To what extent did the business grow up in tandem with the band? For a while, it looked like Drop Dead Clothing could be even bigger than Bring Me…
“Obviously, the two helped each other, but the band didn’t even have a record and wasn’t touring when the clothing label started – and the label just took off!”

How does your role in the company nowadays compare with back then?
“I’m still really heavily involved. Everything still comes from me in terms of ideas and the direction I want to go in. But I have a creative director in Jacob Harry Carter, too. Before we start work on a collection, the two of us will normally get together for a week or so, sit down, brainstorm everything, then Harry makes it happen. Sometimes I’ll still do designs, but a lot of time will be spent together looking for designers, trying to find people to work closely with. Harry is more like who I was 10 years ago, really. He’s the guy making it all happen. But nothing gets designed, produced or put out there without being passed through me.”

You’re not dragging sacks of shirts down to the post office anymore, then?
“I’m not (laughs). We’ve got an amazing team who pick and pack, nowadays, and some really cool bits of technology to help with that.”

What do you think has made Drop Dead the alt. fashion powerhouse it is today?
“It’s much the same as the reason the band has continued to grow: that adapt-or-die mentality. I’ve done a lot of things that I was told not to at business school. They said, ‘Once you’ve got your logo and you’ve established what your thing is, you stick to that and keep building on it.’ But what if you don’t resonate with that anymore? When Drop Dead started it was literally drawings, by me, of zombies in cowboy shirts and things like that. People asked, ‘What are you going to do when that stops being cool?’ and I told them I’d just do something different. I get bored easily. When I get sick of how Drop Dead looks, I change it. If I was still trying to do the same shit I was 10 years ago, I wouldn’t wear it. I don’t see how you could expect other people to wear it, either. The core thread of what we want to say and what we want to do – the meaning – has always been there, but the aesthetic has changed so much. Also, without sounding too big-headed, Drop Dead really was the first. So many little independent alternative brands cropped up in the years after Drop Dead started, but Drop Dead really kicked it off in England. People remember that. Again, it’s like the band: we’re a legacy act in a lot of ways, but we’ve grown, and we’re still changing and adapting. To [our fans, we’re well established] but, to a lot of people, we’re a new thing!”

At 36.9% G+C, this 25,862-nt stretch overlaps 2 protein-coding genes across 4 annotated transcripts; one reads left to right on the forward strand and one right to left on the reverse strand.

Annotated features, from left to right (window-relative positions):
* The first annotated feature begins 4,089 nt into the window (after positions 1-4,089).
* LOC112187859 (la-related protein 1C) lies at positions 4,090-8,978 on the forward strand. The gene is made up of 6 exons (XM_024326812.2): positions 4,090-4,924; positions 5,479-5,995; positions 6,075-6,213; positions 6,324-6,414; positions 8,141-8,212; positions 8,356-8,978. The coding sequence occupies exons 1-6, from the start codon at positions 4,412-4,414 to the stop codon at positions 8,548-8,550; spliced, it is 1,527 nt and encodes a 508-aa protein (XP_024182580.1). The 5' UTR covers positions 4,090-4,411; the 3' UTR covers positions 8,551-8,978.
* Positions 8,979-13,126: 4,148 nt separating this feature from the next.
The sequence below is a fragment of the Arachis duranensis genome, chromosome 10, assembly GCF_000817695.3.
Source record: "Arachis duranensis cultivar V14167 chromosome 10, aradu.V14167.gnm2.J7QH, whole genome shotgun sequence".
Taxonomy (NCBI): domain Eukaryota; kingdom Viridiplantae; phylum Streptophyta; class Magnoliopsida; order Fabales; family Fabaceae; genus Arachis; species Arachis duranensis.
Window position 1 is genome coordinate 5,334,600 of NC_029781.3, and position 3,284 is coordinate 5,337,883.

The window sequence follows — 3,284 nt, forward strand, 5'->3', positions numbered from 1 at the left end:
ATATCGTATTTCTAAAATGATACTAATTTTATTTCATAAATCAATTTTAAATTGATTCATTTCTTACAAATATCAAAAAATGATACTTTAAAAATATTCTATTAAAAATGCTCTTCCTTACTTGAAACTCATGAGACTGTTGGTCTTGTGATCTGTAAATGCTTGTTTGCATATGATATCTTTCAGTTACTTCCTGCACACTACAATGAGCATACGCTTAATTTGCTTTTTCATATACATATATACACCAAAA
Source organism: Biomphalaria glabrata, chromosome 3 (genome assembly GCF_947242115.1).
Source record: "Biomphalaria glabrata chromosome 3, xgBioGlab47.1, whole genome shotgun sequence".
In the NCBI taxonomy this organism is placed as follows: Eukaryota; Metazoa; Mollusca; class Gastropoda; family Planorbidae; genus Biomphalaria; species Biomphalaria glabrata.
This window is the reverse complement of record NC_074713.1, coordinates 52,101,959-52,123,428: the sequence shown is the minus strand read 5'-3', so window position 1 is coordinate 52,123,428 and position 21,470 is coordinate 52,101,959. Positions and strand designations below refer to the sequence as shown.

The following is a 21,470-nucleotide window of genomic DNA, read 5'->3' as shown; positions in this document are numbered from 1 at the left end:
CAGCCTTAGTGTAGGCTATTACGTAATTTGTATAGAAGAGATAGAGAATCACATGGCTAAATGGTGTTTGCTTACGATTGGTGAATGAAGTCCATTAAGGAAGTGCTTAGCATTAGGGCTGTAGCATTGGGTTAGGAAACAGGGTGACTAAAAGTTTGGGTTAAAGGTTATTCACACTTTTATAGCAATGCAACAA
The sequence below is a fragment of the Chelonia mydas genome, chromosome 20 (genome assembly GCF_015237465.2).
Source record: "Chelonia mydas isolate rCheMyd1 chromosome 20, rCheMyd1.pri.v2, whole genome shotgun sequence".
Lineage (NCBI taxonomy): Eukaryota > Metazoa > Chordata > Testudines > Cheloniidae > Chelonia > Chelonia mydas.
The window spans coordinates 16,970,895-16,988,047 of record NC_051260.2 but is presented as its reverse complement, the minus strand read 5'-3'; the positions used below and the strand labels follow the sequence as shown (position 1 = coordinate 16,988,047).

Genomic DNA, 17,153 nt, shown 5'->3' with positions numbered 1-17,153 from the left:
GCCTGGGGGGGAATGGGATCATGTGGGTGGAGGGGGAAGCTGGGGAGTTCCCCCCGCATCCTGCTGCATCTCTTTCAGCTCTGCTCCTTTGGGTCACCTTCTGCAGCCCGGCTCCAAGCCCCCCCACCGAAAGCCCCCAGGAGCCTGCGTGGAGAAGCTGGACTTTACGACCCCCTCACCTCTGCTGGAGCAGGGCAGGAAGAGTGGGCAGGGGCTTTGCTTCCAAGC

And your ownership of everything you do is key...
“We’ve had offers to sell. We’ve had offers to have out clothes in Topman and stuff, too – wholesale and that. But as soon as it starts going into those places and everyone can get it, that’s the point where it begins to lose its sparkle. As soon as I hand it over to someone else completely, it’s not me anymore. People feel that. You’ve got to stay in control. There have been times where I’ve wanted to give it up and it’s become too much, but I’ve stuck to it. I think letting it go is the worst thing you can do.”

From Sega to Jurassic Park, you’ve had some killer collaborations over the years. Which have been your favourites?
“The Jurassic Park one was like a dream come true because it’s my favourite film – I’m obsessed with it. But we’d asked a couple of times, and they just said, ‘No!’ It was only when we went off and did Itchy & Scratchy and Gremlins and stuff that we built up a really good reputation. Itchy & Scratchy really turned things for us. We went in like, ‘There’s no way they’re going to give us a Simpsons thing, but maybe if we go for Itchy & Scratchy – this darker side – we can make a pitch.’ We got lucky because nobody had asked to do an Itchy & Scratchy collaboration before. Fox were so stoked on it. They took it to an industry awards thing, and from that point we’ve really had the pick of what we’ve wanted to do. So Itchy & Scratchy was a special one, but with Jurassic Park, it was really like, ‘I can’t believe I’m getting to make JP clothes!’”